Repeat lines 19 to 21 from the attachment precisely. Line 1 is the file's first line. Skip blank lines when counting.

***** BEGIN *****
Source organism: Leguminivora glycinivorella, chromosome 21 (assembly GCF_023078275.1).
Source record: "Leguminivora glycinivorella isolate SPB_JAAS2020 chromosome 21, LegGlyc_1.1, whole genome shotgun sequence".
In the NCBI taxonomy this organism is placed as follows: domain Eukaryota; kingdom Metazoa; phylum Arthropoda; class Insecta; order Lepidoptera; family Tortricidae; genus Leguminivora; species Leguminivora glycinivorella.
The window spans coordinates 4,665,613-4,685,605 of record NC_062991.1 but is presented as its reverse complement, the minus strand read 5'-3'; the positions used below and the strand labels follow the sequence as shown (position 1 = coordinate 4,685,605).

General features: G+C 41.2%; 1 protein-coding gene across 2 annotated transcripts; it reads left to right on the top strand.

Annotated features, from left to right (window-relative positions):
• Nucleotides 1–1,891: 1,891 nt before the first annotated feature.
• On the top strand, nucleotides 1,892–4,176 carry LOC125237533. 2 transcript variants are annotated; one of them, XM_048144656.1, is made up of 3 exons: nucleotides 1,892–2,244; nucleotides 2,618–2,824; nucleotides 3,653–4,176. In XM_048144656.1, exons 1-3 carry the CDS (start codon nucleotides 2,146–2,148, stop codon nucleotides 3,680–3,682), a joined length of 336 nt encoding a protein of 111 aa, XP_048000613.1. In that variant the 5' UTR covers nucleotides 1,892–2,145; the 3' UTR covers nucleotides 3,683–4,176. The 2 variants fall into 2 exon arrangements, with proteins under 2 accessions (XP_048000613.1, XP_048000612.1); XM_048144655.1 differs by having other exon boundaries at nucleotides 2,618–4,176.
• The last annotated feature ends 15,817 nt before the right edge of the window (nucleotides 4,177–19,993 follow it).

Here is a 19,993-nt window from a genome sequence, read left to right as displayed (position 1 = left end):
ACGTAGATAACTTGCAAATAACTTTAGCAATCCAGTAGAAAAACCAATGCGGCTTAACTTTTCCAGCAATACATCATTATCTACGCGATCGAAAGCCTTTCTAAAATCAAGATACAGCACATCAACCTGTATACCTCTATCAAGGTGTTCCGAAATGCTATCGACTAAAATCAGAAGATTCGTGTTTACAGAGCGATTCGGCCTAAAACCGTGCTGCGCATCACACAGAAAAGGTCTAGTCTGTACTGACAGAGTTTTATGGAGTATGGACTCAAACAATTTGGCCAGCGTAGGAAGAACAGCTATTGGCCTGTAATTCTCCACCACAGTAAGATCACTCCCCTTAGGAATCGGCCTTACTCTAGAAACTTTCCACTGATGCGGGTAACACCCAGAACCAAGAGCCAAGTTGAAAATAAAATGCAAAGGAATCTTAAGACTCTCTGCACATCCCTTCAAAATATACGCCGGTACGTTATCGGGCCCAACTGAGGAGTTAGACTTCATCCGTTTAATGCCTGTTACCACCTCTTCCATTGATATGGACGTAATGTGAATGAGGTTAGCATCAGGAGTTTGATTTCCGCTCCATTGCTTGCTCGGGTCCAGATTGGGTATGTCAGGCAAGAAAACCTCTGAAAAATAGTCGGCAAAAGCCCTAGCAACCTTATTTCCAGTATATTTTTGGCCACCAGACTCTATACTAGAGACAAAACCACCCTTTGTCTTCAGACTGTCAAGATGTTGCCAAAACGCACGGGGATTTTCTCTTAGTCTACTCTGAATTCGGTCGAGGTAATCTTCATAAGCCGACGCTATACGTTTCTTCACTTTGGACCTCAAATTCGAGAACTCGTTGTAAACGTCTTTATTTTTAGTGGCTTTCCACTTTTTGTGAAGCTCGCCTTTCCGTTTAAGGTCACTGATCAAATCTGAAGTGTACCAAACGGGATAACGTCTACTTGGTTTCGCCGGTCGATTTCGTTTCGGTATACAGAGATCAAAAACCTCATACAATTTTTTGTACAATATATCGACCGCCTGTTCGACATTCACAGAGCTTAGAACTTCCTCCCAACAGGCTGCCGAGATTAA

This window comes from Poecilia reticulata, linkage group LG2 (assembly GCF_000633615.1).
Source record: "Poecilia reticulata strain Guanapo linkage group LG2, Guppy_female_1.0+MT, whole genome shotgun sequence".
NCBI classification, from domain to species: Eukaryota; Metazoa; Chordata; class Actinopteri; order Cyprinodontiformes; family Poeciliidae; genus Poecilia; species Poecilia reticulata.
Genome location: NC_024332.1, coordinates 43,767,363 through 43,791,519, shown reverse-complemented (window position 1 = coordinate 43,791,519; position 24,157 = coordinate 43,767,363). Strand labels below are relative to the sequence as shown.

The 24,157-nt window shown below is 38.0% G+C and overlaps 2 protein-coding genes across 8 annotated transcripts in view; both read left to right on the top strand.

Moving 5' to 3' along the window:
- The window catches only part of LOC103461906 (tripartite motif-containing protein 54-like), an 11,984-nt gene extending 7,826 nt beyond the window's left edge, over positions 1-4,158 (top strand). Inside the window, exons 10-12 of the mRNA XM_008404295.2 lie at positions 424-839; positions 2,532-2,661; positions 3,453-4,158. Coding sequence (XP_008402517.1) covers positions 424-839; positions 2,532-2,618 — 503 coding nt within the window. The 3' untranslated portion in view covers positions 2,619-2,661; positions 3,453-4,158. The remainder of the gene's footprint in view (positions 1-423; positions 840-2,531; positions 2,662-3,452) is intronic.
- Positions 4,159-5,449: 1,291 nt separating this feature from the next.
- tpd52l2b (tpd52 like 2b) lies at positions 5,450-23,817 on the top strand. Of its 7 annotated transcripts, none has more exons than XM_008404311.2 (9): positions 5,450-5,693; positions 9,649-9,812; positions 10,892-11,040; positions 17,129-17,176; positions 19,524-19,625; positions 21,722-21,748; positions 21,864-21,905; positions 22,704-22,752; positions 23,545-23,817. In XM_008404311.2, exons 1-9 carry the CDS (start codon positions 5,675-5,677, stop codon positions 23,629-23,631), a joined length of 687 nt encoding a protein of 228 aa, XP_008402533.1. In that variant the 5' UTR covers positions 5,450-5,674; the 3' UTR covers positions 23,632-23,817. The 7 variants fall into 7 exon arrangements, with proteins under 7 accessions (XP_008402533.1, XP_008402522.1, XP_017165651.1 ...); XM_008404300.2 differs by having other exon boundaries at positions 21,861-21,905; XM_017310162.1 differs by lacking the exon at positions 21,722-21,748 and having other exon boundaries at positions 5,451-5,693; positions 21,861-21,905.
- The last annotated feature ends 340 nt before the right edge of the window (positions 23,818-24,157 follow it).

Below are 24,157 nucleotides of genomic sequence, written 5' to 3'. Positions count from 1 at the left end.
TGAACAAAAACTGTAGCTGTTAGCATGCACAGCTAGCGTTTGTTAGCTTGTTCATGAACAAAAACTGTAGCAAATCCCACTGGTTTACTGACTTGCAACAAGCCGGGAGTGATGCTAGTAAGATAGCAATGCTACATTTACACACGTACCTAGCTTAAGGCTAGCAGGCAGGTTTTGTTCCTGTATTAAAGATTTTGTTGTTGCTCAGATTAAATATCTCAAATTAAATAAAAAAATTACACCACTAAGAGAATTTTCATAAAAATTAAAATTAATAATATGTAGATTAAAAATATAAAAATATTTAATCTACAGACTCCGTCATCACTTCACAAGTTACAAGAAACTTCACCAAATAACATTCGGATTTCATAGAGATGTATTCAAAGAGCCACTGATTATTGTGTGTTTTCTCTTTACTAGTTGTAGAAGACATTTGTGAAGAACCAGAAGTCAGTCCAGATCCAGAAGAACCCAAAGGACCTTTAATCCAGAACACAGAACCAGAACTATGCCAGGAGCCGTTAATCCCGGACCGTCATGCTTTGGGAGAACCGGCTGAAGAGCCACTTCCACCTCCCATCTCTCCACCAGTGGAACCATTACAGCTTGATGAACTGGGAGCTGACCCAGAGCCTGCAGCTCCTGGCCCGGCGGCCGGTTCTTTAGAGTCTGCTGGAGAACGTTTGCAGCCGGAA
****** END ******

- Positions 4,159-5,449: 1,291 nt separating this feature from the next.
- tpd52l2b (tpd52 like 2b) lies at positions 5,450-23,817 on the top strand. Of its 7 annotated transcripts, none has more exons than XM_008404311.2 (9): positions 5,450-5,693; positions 9,649-9,812; positions 10,892-11,040; positions 17,129-17,176; positions 19,524-19,625; positions 21,722-21,748; positions 21,864-21,905; positions 22,704-22,752; positions 23,545-23,817. In XM_008404311.2, exons 1-9 carry the CDS (start codon positions 5,675-5,677, stop codon positions 23,629-23,631), a joined length of 687 nt encoding a protein of 228 aa, XP_008402533.1. In that variant the 5' UTR covers positions 5,450-5,674; the 3' UTR covers positions 23,632-23,817. The 7 variants fall into 7 exon arrangements, with proteins under 7 accessions (XP_008402533.1, XP_008402522.1, XP_017165651.1 ...); XM_008404300.2 differs by having other exon boundaries at positions 21,861-21,905; XM_017310162.1 differs by lacking the exon at positions 21,722-21,748 and having other exon boundaries at positions 5,451-5,693; positions 21,861-21,905.
- The last annotated feature ends 340 nt before the right edge of the window (positions 23,818-24,157 follow it).